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Old 02-18-2019, 04:25 PM   #1
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City: Newark, DE
Country: US
Vessel Name: Infinity
Vessel Model: Kadey Krogen 48
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How (best) to build a boat?

I know some folks here have been through this process (some multiple times) so..

Assume you want to have a new semi-custom trawler built by an established builder whose facilities are offshore (think Krogen, Nordhavn, Selene, etc). What is are best-practices for managing this $1M+ process? For example:

There are attorneys who specialize in yacht purchasing (and I presume building). Do you engage one of these folks? During contract negotiation or for the length of the build? What specific value do they bring?

I assume the payment schedule is based on the progress of the build. How detailed should the progress definitions be? ("Hull out of mould" or "Main and get-home propulsion systems installed and tested under simulated load"?) How is the progress verified? Pics sent by the builder or an on-site inspection?

Are there periodic on-site inspections during the build, ranging from a vacation for the owner-to-be to a detailed progress and standards inspection by a qualified party hired by the owner?

When is a surveyor or marine engineer involved? During the build to monitor progress and contract/standard compliance or only at delivery time? Or never?

How are punch-list items handled? Is there a final 10% or so withheld until the boat absolutely, completely 100%? (Yeah, like one ever is.) Or is is taken on faith that immediate punch-list items and things identified during the warranty period will be addressed? Is there any contract language specifying that they will be addressed in a timely manor, what that means, and specified damages?

Again, this is in the context of a builder with a decent track record. That should bring a degree of comfort to the process but not remove the need for due diligence throughout.


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Old 02-18-2019, 05:10 PM   #2
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City: Litchfield, Ct/Punta Gorda, Fl
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You probably need to start with a well known design and builder and add the stuff specifically for your requirements. If 80% or so of the boat is stock, then the builder should be able to provide a fixed price for the boat with your additions.

But also consider installing expensive electronic systems once it gets to the states and you have paid the builder for their part of the work. These systems are almost always better if installed by a local pro.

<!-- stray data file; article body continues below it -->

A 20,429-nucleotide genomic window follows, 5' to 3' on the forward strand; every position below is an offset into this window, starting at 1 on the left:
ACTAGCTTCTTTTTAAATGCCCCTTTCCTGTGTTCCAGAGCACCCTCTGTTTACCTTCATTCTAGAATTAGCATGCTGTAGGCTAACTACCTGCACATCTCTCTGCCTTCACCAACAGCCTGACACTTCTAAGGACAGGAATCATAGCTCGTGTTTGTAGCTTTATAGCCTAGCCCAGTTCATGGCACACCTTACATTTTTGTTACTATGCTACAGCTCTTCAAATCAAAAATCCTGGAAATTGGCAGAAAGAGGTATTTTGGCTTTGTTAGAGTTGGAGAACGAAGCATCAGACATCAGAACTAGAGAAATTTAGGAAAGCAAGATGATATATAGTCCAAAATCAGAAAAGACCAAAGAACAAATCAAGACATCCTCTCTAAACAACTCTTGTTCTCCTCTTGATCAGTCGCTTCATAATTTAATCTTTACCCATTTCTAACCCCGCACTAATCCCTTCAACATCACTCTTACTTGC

If I were spending $1+MM for a semi-custom built boat, I would have a detailed schedule of payments based on verifiable progress, a contract that holds back 10% until the owner is fully satisfied that it has been delivered to spec and engage a surveyor to travel to Taiwan or wherever and inspect the build quality every other month and communicate with the owner any changes that come up.

I suspect that there are American surveyors who live in the east and do this type of work routinely.

I know a thing or two about such contracts in western jurisdictions and they work out quite well. Don't know how it would be with an Asian built boat. You probably do need to find an attorney who can help you with this.


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Old 02-18-2019, 06:15 PM   #3
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City: Gloucester, MA
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I'm on my second build with Nordhavn. What David described is pretty typical, though I'm sure each builder has their nuances. Many people, myself included, hire Steve D'Antonio both for advice on the build specs, as well as for inspection along the way.

Each builder is different too. Nordhavn will build a great boat for you, but it will likely take a long time. I started the same time as Bob on Mahala, and his boat was delivered before mine even molded. Then Corkey Row contracted for a similar boat around when mine started, and his will be delivered close to a year before mine. Now circumstances for my boat are a bit unusual with a backlog of 4 boats ahead of me. And now there are 5 more behind me. New orders wouldn't start until 2021 at the earliest. But that's just for the 68. Lead time on other models is likely much shorter.
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